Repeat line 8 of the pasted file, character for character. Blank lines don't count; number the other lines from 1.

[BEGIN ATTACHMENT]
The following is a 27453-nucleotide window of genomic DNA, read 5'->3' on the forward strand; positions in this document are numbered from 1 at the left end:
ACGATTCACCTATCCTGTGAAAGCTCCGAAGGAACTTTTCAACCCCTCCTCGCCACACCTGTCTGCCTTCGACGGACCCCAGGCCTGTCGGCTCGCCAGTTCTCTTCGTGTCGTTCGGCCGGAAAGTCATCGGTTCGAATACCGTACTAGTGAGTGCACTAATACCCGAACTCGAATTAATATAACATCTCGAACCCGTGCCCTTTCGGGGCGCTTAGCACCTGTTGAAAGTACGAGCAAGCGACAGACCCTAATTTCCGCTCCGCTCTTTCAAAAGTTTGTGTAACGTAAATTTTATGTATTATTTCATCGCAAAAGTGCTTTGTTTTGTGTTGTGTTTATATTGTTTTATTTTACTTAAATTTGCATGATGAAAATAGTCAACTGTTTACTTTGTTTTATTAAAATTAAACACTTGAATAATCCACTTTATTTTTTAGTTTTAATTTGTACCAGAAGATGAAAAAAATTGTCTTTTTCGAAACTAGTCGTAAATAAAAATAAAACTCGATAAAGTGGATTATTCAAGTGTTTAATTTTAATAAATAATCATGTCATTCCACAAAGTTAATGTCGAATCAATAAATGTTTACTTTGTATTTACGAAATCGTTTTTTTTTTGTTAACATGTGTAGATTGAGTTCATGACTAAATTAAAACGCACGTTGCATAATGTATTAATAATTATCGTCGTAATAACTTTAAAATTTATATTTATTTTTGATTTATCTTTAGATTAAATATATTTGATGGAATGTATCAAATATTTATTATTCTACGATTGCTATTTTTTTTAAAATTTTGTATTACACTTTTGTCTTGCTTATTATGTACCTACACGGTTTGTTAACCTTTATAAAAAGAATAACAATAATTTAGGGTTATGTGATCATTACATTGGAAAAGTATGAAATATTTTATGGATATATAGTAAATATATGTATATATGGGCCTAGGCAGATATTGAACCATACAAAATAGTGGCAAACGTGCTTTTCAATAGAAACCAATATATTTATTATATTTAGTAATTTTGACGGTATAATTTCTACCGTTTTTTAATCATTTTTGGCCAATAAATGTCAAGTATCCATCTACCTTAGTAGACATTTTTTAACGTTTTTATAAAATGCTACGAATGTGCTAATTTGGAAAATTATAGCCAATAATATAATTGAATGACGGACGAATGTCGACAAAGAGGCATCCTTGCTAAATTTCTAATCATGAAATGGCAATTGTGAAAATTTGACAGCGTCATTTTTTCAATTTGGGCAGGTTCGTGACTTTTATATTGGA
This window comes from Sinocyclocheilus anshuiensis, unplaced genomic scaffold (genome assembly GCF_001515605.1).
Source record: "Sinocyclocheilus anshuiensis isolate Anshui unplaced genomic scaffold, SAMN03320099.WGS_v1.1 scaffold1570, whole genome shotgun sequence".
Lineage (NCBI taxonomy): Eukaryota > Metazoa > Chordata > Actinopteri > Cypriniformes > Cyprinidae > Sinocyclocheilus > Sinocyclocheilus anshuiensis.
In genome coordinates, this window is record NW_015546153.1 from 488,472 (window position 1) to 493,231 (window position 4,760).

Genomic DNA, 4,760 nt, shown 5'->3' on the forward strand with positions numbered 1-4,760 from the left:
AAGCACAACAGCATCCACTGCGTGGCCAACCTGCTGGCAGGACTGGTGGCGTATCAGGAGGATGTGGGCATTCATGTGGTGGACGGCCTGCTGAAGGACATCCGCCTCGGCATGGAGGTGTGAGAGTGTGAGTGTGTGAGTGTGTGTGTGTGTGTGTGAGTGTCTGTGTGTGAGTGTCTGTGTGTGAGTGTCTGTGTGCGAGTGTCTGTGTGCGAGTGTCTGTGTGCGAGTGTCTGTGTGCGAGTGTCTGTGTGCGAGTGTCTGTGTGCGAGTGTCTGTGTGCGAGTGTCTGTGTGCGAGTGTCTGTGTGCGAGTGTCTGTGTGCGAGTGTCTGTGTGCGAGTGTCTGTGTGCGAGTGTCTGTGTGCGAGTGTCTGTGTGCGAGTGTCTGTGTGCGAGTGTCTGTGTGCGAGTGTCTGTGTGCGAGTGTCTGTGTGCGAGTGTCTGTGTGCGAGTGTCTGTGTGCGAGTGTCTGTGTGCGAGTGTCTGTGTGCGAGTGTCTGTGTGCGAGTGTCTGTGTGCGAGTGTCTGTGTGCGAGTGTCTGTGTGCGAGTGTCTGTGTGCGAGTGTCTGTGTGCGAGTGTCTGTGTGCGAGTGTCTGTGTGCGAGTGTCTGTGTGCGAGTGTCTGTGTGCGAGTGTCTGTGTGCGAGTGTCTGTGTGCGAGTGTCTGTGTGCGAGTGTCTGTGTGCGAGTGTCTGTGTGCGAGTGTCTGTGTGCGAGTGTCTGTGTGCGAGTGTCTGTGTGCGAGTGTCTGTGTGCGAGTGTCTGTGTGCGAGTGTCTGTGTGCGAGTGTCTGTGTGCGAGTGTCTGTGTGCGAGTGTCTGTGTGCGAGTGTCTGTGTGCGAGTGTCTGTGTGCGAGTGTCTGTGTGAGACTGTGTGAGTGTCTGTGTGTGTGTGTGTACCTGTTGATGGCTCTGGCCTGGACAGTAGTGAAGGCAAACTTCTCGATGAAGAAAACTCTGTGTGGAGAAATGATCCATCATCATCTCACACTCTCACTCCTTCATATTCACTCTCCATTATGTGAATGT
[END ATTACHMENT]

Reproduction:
AAGCACAACAGCATCCACTGCGTGGCCAACCTGCTGGCAGGACTGGTGGCGTATCAGGAGGATGTGGGCATTCATGTGGTGGACGGCCTGCTGAAGGACATCCGCCTCGGCATGGAGGTGTGAGAGTGTGAGTGTGTGAGTGTGTGTGTGTGTGTGTGAGTGTCTGTGTGTGAGTGTCTGTGTGTGAGTGTCTGTGTGCGAGTGTCTGTGTGCGAGTGTCTGTGTGCGAGTGTCTGTGTGCGAGTGTCTGTGTGCGAGTGTCTGTGTGCGAGTGTCTGTGTGCGAGTGTCTGTGTGCGAGTGTCTGTGTGCGAGTGTCTGTGTGCGAGTGTCTGTGTGCGAGTGTCTGTGTGCGAGTGTCTGTGTGCGAGTGTCTGTGTGCGAGTGTCTGTGTGCGAGTGTCTGTGTGCGAGTGTCTGTGTGCGAGTGTCTGTGTGCGAGTGTCTGTGTGCGAGTGTCTGTGTGCGAGTGTCTGTGTGCGAGTGTCTGTGTGCGAGTGTCTGTGTGCGAGTGTCTGTGTGCGAGTGTCTGTGTGCGAGTGTCTGTGTGCGAGTGTCTGTGTGCGAGTGTCTGTGTGCGAGTGTCTGTGTGCGAGTGTCTGTGTGCGAGTGTCTGTGTGCGAGTGTCTGTGTGCGAGTGTCTGTGTGCGAGTGTCTGTGTGCGAGTGTCTGTGTGCGAGTGTCTGTGTGCGAGTGTCTGTGTGCGAGTGTCTGTGTGCGAGTGTCTGTGTGCGAGTGTCTGTGTGCGAGTGTCTGTGTGCGAGTGTCTGTGTGCGAGTGTCTGTGTGCGAGTGTCTGTGTGCGAGTGTCTGTGTGCGAGTGTCTGTGTGCGAGTGTCTGTGTGCGAGTGTCTGTGTGCGAGTGTCTGTGTGAGACTGTGTGAGTGTCTGTGTGTGTGTGTGTACCTGTTGATGGCTCTGGCCTGGACAGTAGTGAAGGCAAACTTCTCGATGAAGAAAACTCTGTGTGGAGAAATGATCCATCATCATCTCACACTCTCACTCCTTCATATTCACTCTCCATTATGTGAATGT